Uber drops the case in Southeast Asia

Uber yesterday Monday sold its Southeast Asian operations to its regional competitor Grab following an agreement marking a further withdrawal of the US chauffeur-driven vehicle services (VTC) company from a highly competitive international market.

Grab is taking over Uber’s food transportation and delivery operations in Southeast Asia in exchange for a 27.5% stake in the California-based firm, Grab, a Malaysian company based in Singapore, said.

This is for Uber a new withdrawal from a market where the American was subject to strong competition, at a time when the firm’s new boss, Dara Khosrowshahi (photo), is seeking to stem major losses and overcome a series of scandals.

After another fierce battle in Asia, Uber sold its operations in China in 2016 to its rival Didi Chuxing, China’s leading application for booking chauffeur-driven vehicles, also in exchange for a stake. And last year, the American firm merged its Russian operations with Internet giant Yandex.

The agreement with Grab — a company present in eight Southeast Asian countries and known primarily for its motorcycle taxi services via smartphone application — is similar to that with Didi and puts an end to years of bitter struggle for market share in Southeast Asia, a region with some 650 million people and an increasing number of upper middle classes.

Forcement fewer choices for customers 

« Today’s acquisition marks the beginning of a new era, » said Grab boss Anthony Tan.

« The combined activities make it the leader in platform and cost control in the region, » he added.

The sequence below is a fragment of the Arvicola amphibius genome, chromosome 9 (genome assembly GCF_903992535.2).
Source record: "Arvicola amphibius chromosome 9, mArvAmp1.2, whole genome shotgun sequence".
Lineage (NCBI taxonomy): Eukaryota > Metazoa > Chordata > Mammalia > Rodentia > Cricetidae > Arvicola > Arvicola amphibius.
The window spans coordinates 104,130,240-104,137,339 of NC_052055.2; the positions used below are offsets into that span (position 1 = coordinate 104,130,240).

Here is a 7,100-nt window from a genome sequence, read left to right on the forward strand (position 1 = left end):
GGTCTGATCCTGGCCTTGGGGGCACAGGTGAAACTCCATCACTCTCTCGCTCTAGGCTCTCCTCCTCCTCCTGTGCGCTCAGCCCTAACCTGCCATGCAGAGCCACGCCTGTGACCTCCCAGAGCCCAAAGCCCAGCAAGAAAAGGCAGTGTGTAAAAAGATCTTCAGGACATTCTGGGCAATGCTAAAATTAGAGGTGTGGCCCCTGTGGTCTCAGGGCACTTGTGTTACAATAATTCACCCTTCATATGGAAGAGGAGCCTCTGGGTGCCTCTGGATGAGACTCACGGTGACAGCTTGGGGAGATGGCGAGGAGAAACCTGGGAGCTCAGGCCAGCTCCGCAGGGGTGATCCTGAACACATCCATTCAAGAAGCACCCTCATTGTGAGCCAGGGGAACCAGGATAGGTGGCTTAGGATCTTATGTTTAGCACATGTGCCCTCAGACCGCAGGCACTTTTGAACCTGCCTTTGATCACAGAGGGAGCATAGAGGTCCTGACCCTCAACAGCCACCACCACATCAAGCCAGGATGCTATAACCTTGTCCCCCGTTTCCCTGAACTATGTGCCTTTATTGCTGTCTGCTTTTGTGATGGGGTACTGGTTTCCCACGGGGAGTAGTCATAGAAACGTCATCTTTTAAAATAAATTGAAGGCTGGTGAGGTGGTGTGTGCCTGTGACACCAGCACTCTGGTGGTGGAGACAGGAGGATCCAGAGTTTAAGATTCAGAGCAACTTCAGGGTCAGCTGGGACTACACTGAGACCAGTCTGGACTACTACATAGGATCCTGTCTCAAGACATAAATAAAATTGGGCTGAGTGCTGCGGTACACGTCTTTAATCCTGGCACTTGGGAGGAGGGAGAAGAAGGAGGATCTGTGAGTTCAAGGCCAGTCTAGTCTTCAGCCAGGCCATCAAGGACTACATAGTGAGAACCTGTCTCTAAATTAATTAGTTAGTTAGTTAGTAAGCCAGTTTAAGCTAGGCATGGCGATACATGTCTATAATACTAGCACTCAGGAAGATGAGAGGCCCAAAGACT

Created in 2012, Grab has invested heavily in its regional fleet and currently has some 2.1 million drivers in Singapore, Indonesia, Malaysia, Thailand, Burma, Cambodia and the Philippines.

Khosrowshabi stressed the benefits for Uber: « This agreement is a testament to Uber’s exceptional growth in Southeast Asia over the past five years. This will help us to double our growth plans, » added Uber’s boss, who will join Grab’s board of directors as part of the agreement.

Grab has been a dominant player in the VTC market in Southeast Asia for several years. Speculation of an agreement with Uber intensified after the Japanese telecom giant SoftBank Group acquired a 15% stake in the American in February.

Softbank is also a major investor in Grab and has also invested in the Indian Ola. Japanese is known to push for the consolidation of the chauffeur-driven vehicle services sector in the region.

Analysts note, however, that Monday’s agreement between Grab and Uber may result in a lack of competition that will lead to higher race prices.

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